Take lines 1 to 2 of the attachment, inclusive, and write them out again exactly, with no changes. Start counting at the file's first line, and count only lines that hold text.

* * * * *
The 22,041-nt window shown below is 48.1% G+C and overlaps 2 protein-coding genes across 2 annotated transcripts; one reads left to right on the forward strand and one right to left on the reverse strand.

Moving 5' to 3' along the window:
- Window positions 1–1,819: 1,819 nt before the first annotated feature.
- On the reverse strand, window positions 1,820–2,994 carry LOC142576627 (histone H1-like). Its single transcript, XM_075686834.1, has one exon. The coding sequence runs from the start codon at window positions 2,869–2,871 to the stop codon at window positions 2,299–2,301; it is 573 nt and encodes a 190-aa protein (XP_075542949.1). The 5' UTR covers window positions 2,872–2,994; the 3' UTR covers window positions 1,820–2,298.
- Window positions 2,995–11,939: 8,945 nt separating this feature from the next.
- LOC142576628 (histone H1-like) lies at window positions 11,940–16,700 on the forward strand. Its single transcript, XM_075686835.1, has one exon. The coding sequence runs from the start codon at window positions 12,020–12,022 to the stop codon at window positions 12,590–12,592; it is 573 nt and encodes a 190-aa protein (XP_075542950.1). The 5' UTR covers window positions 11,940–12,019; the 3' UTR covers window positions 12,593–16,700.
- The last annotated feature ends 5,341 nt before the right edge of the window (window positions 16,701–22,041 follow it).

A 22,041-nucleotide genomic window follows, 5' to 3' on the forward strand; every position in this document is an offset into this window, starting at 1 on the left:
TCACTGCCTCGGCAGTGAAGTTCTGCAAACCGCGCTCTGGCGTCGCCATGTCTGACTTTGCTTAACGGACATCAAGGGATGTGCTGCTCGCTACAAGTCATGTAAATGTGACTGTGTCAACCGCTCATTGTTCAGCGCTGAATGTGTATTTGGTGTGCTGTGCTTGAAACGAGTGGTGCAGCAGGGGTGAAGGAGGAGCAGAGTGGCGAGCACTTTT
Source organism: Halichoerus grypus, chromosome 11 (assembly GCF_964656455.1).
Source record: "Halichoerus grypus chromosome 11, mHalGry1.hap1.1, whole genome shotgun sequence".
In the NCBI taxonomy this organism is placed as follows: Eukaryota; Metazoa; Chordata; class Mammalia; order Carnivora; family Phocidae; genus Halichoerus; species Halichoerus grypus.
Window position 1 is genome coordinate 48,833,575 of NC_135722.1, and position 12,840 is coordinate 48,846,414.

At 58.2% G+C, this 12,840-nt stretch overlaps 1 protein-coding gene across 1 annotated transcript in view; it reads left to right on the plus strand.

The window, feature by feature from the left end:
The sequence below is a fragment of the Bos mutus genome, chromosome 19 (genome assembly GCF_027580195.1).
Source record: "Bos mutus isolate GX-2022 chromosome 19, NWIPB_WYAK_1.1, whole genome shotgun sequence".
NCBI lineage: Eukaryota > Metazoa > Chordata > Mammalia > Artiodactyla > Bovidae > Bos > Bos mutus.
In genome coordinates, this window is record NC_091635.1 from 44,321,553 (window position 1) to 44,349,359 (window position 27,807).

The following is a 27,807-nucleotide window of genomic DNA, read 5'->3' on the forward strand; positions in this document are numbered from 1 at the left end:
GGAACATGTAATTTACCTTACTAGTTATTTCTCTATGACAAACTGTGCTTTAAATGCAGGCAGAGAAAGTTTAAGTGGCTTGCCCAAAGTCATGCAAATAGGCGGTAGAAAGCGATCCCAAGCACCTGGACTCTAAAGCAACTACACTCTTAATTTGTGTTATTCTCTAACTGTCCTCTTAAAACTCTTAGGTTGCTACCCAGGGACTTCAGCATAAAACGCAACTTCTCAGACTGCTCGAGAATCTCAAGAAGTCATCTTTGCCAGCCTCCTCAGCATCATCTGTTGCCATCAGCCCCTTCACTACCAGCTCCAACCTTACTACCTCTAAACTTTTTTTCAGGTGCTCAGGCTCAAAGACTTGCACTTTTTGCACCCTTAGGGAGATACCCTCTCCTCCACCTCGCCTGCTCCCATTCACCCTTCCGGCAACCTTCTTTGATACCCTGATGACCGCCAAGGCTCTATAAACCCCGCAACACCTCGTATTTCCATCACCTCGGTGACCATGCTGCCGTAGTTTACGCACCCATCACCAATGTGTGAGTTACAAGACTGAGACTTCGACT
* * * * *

The 22,041-nt window shown below is 48.1% G+C and overlaps 2 protein-coding genes across 2 annotated transcripts; one reads left to right on the forward strand and one right to left on the reverse strand.

Moving 5' to 3' along the window: